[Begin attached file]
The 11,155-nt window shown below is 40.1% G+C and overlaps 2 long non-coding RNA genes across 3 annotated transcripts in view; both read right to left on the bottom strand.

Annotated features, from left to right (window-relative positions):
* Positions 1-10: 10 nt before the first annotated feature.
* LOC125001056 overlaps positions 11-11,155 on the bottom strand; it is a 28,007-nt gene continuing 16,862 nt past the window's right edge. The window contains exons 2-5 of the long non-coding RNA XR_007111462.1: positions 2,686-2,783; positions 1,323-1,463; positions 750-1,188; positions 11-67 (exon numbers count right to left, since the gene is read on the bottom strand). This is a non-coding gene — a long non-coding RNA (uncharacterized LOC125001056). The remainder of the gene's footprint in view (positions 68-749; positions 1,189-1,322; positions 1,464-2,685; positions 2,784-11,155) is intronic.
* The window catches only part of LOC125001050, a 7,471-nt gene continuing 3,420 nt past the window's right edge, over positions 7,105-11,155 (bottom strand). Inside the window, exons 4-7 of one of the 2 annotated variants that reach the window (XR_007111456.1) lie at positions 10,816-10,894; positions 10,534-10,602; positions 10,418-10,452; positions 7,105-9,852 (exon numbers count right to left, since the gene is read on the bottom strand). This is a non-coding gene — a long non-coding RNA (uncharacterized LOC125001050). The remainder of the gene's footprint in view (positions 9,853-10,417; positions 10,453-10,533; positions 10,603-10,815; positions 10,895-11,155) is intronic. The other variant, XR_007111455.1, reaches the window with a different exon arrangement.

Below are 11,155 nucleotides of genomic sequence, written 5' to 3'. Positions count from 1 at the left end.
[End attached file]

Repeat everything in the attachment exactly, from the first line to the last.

The 11,155-nt window shown below is 40.1% G+C and overlaps 2 long non-coding RNA genes across 3 annotated transcripts in view; both read right to left on the bottom strand.

Annotated features, from left to right (window-relative positions):
* Positions 1-10: 10 nt before the first annotated feature.
* LOC125001056 overlaps positions 11-11,155 on the bottom strand; it is a 28,007-nt gene continuing 16,862 nt past the window's right edge. The window contains exons 2-5 of the long non-coding RNA XR_007111462.1: positions 2,686-2,783; positions 1,323-1,463; positions 750-1,188; positions 11-67 (exon numbers count right to left, since the gene is read on the bottom strand). This is a non-coding gene — a long non-coding RNA (uncharacterized LOC125001056). The remainder of the gene's footprint in view (positions 68-749; positions 1,189-1,322; positions 1,464-2,685; positions 2,784-11,155) is intronic.
* The window catches only part of LOC125001050, a 7,471-nt gene continuing 3,420 nt past the window's right edge, over positions 7,105-11,155 (bottom strand). Inside the window, exons 4-7 of one of the 2 annotated variants that reach the window (XR_007111456.1) lie at positions 10,816-10,894; positions 10,534-10,602; positions 10,418-10,452; positions 7,105-9,852 (exon numbers count right to left, since the gene is read on the bottom strand). This is a non-coding gene — a long non-coding RNA (uncharacterized LOC125001050). The remainder of the gene's footprint in view (positions 9,853-10,417; positions 10,453-10,533; positions 10,603-10,815; positions 10,895-11,155) is intronic. The other variant, XR_007111455.1, reaches the window with a different exon arrangement.

Below are 11,155 nucleotides of genomic sequence, written 5' to 3'. Positions count from 1 at the left end.